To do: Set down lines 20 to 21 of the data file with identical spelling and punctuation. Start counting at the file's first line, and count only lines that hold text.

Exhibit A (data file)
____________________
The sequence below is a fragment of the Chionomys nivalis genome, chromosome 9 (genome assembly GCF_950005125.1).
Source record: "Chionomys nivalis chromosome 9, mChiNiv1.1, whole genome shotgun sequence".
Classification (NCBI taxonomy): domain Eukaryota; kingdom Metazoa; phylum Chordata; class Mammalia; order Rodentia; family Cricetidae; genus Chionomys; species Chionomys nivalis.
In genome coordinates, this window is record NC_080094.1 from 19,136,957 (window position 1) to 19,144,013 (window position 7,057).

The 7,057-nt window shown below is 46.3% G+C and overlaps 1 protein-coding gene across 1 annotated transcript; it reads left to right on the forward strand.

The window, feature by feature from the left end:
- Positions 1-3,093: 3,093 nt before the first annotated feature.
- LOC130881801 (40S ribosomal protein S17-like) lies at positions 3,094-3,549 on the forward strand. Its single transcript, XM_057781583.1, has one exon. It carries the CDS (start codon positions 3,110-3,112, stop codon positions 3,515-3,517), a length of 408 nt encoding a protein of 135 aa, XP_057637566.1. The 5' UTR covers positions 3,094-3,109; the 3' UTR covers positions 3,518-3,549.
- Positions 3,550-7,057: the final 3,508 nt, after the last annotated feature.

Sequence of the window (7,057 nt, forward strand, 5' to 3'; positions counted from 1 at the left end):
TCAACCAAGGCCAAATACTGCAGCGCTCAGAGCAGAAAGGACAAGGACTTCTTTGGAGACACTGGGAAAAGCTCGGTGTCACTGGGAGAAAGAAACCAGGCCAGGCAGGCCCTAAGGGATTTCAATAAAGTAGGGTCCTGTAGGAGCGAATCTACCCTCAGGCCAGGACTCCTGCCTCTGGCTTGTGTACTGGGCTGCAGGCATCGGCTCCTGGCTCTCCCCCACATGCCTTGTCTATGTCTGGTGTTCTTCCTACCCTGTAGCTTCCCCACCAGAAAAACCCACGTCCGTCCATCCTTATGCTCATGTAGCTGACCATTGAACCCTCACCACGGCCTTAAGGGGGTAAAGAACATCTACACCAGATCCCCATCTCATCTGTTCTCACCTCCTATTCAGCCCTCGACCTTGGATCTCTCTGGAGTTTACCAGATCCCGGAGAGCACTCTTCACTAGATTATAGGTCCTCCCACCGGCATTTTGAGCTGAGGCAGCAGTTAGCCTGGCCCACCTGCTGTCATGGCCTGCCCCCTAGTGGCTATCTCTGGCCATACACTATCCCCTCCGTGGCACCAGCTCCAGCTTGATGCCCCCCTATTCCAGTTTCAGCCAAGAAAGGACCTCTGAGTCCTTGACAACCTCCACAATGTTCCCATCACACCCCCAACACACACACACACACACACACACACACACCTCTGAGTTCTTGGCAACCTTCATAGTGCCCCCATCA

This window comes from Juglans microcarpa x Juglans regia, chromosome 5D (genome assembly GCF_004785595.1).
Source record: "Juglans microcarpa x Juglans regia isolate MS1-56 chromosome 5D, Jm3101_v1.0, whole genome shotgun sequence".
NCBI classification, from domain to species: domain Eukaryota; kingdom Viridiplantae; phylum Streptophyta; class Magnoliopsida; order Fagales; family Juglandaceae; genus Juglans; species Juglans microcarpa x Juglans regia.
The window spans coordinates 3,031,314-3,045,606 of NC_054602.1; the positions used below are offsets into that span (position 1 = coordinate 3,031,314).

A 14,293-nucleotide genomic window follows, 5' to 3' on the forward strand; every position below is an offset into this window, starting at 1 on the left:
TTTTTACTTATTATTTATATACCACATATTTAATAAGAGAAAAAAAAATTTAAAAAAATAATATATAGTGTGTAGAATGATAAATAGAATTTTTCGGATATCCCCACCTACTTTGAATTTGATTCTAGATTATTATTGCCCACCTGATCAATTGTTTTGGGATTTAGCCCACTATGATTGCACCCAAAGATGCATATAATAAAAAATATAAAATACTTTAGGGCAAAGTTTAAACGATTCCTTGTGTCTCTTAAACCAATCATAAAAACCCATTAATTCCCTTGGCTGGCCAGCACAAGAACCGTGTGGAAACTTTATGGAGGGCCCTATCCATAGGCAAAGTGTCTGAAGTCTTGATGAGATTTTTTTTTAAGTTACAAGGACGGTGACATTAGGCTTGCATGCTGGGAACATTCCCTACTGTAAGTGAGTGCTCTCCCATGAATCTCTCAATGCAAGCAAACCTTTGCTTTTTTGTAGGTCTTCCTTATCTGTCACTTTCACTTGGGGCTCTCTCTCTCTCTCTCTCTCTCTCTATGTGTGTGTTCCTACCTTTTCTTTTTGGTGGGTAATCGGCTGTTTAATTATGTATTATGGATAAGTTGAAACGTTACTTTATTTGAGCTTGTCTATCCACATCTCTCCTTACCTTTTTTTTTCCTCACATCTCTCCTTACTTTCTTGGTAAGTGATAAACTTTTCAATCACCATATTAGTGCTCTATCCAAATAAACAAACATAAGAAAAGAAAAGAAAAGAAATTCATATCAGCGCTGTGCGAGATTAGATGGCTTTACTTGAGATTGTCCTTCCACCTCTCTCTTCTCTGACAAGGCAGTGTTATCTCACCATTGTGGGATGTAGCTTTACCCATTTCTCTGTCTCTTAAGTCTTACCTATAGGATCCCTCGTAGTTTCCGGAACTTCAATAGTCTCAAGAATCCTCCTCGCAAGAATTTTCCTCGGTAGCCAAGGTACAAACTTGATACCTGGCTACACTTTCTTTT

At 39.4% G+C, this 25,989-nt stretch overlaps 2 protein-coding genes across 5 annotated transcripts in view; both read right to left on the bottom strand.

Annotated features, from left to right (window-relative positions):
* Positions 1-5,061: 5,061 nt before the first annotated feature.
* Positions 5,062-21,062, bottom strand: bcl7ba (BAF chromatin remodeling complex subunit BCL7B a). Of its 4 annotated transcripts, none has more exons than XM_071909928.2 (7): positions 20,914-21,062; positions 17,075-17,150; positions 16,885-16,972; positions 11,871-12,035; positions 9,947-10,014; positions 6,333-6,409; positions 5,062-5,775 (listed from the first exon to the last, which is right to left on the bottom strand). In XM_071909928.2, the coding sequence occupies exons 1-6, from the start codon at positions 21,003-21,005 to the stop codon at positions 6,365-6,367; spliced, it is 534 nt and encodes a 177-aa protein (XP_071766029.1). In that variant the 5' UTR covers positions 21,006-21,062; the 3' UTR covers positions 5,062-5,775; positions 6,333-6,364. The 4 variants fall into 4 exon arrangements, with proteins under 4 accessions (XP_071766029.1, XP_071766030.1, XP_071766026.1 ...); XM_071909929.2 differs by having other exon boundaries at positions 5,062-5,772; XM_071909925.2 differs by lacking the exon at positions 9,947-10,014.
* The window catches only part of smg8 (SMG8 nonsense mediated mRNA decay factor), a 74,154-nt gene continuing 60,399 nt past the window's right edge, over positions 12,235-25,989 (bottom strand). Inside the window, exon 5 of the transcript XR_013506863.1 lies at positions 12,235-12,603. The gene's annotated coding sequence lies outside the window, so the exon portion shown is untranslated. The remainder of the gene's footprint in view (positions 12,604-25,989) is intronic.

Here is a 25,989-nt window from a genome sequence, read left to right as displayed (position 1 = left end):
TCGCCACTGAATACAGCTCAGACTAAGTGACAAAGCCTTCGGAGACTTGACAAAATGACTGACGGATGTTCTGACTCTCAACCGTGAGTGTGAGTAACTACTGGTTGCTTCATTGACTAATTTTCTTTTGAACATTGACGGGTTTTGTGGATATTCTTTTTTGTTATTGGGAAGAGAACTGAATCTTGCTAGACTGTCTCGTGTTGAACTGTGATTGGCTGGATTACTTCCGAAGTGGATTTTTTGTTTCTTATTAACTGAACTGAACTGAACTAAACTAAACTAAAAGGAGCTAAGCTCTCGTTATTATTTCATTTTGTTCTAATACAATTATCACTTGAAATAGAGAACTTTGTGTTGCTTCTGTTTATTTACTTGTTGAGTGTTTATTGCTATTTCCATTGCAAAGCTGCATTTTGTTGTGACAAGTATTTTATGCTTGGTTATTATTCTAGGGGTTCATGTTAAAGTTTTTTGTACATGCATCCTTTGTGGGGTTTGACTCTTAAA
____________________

* Positions 1-5,061: 5,061 nt before the first annotated feature.
* Positions 5,062-21,062, bottom strand: bcl7ba (BAF chromatin remodeling complex subunit BCL7B a). Of its 4 annotated transcripts, none has more exons than XM_071909928.2 (7): positions 20,914-21,062; positions 17,075-17,150; positions 16,885-16,972; positions 11,871-12,035; positions 9,947-10,014; positions 6,333-6,409; positions 5,062-5,775 (listed from the first exon to the last, which is right to left on the bottom strand). In XM_071909928.2, the coding sequence occupies exons 1-6, from the start codon at positions 21,003-21,005 to the stop codon at positions 6,365-6,367; spliced, it is 534 nt and encodes a 177-aa protein (XP_071766029.1). In that variant the 5' UTR covers positions 21,006-21,062; the 3' UTR covers positions 5,062-5,775; positions 6,333-6,364. The 4 variants fall into 4 exon arrangements, with proteins under 4 accessions (XP_071766029.1, XP_071766030.1, XP_071766026.1 ...); XM_071909929.2 differs by having other exon boundaries at positions 5,062-5,772; XM_071909925.2 differs by lacking the exon at positions 9,947-10,014.